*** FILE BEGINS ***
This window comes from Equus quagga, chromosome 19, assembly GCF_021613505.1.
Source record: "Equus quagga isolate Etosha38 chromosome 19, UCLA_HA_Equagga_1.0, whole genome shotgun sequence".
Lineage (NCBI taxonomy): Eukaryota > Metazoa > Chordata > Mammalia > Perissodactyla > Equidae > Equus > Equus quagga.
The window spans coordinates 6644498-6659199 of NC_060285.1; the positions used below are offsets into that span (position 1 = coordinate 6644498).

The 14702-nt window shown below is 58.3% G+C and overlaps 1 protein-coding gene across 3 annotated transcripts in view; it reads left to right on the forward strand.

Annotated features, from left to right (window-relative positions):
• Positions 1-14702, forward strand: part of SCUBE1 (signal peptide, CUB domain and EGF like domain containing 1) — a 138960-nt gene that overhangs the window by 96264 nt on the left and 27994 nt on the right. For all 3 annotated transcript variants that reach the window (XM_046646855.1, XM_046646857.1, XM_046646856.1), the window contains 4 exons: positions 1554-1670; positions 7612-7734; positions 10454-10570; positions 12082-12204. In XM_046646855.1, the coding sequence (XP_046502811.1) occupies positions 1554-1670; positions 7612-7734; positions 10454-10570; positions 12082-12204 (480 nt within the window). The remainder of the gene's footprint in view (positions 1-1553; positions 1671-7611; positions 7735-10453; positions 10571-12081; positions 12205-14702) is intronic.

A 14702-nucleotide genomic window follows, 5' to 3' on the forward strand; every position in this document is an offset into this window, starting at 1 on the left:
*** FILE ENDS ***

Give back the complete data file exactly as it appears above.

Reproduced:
This window comes from Equus quagga, chromosome 19, assembly GCF_021613505.1.
Source record: "Equus quagga isolate Etosha38 chromosome 19, UCLA_HA_Equagga_1.0, whole genome shotgun sequence".
Lineage (NCBI taxonomy): Eukaryota > Metazoa > Chordata > Mammalia > Perissodactyla > Equidae > Equus > Equus quagga.
The window spans coordinates 6644498-6659199 of NC_060285.1; the positions used below are offsets into that span (position 1 = coordinate 6644498).

The 14702-nt window shown below is 58.3% G+C and overlaps 1 protein-coding gene across 3 annotated transcripts in view; it reads left to right on the forward strand.

Annotated features, from left to right (window-relative positions):
• Positions 1-14702, forward strand: part of SCUBE1 (signal peptide, CUB domain and EGF like domain containing 1) — a 138960-nt gene that overhangs the window by 96264 nt on the left and 27994 nt on the right. For all 3 annotated transcript variants that reach the window (XM_046646855.1, XM_046646857.1, XM_046646856.1), the window contains 4 exons: positions 1554-1670; positions 7612-7734; positions 10454-10570; positions 12082-12204. In XM_046646855.1, the coding sequence (XP_046502811.1) occupies positions 1554-1670; positions 7612-7734; positions 10454-10570; positions 12082-12204 (480 nt within the window). The remainder of the gene's footprint in view (positions 1-1553; positions 1671-7611; positions 7735-10453; positions 10571-12081; positions 12205-14702) is intronic.

A 14702-nucleotide genomic window follows, 5' to 3' on the forward strand; every position in this document is an offset into this window, starting at 1 on the left: